Grey is a junior in high school. He recently earned his full driver’s license, and he wants his own car. So he spends evenings and weekends scanning Craigslist for just the right ride – one that balances cost and cool.
The other day, he texted me this photo and ad:
What’s not to like? A gorgeous 2004 Jeep Wrangler Sport with 111,000 miles and lots of goodies. And inexplicably still within a “New Vehicle 4-Year/50,000 Mile Warranty.”
Nora has been open to Grey getting a car, if he does all the work, and pays for everything.
I’m not too excited about it, because he doesn’t really need one, and it’s really expensive to insure a car when a teen is the primary driver. After all, adding him to our GEICO insurance as a non-primary driver is already costing $621 a year. I’d rather he build some savings instead.
But maybe it will be a good learning experience. So I try not to be a wet blanket. A blanket maybe, but not a wet one.
In a promising sign, Grey puts together a thoughtful email to send to the Craigslist woman:
She responds with an email that doesn’t answer any of Grey’s questions, but changes the reason for why she is in a rush to offload the Jeep for cheap. Unless the aforementioned “company SUV” she’s inheriting is an Army Hummer.
Hmmm, do I let Grey figure this out for himself, or do I warn him? I don’t want him to get too invested in it and have his heart crushed like a coke can, so I send him a generic Craigslist warning:
Undaunted, Grey re-sends his questions to the seller. In response, “Mary Foster” sends impressive detail:
My spidey sense is vibrating at high pitch, but Grey, who’s never been bit by a radioactive spider, doesn’t have the super powers that I do. And, perhaps not coincidentally, he’s never been the target of an online scam before.
Being a superhero can sometimes be a challenge, not knowing when to save the day and how best to avoid collateral damage. But it is satisfying to be able to swoop in and rescue a loved one from the claws of the bad guy.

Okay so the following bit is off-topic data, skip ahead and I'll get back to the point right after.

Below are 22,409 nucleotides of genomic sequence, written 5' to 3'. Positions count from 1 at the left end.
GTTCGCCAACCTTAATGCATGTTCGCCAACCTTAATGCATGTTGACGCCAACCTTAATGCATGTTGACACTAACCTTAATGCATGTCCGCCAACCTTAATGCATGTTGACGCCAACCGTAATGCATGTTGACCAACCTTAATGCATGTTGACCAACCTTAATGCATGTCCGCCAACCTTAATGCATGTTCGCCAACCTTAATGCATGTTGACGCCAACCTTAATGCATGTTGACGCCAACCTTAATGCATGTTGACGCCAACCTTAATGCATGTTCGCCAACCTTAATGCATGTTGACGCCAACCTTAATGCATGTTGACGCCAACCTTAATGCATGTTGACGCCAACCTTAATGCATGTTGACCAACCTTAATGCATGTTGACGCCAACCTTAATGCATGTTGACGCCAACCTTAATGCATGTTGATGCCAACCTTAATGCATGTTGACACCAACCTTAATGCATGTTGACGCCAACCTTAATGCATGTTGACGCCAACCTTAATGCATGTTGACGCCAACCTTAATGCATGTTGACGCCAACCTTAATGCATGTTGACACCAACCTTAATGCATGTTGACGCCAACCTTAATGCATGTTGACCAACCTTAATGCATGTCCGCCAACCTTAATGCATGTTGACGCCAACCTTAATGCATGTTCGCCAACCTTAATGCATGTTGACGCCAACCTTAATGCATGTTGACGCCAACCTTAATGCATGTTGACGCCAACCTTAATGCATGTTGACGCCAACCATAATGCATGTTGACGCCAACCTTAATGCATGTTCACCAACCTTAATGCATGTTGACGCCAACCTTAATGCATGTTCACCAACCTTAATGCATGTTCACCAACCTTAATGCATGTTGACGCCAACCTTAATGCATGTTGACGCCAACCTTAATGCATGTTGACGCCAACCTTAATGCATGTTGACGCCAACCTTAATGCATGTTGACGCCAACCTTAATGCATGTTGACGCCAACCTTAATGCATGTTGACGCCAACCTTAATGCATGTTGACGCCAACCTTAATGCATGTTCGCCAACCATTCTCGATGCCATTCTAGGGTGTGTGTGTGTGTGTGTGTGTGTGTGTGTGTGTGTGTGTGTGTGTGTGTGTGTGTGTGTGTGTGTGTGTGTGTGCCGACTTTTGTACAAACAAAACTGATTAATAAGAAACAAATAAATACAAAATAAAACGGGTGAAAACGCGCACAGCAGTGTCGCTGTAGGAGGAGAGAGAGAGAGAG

From work, I tap out this email to Grey:
We discuss it further and Grey quickly transitions from excited about a Jeep, to excited about scamming the scammer.
He forwards me the eBay invoice:
I’m not sure who falls for this. The “Free Shipping & Handling” by itself would probably cost the owner more than $1,400.
Grey, on his own, zeroed in on a major inconsistency:
He BCC’ed me, and I responded to him:
If you haven’t seen James Veitch’s TED talk on what happens when you reply to spam email, your life is poorer for it.
But no, Grey was already fully caped up, saving other unsuspecting citizens from the dastardly villain.
I was impressed with his ability to confound the scammer in various ways. Here’s a sample:
Mary Foster didn’t like that idea one bit.
Grey never did let on that he was wise to the ruse, and the scammer never gave up either. Say what you want about “Mary Foster,” but I was impressed by “her” industriousness and follow through. She worked so hard, it almost makes you wonder why she doesn’t get a legitimate job like the rest of us. You know, one where you don’t have to lie about serving your country overseas, while you steal from unsuspecting rubes.
Just an idea. But I suppose the ability to set your own hours and work from home is pretty attractive.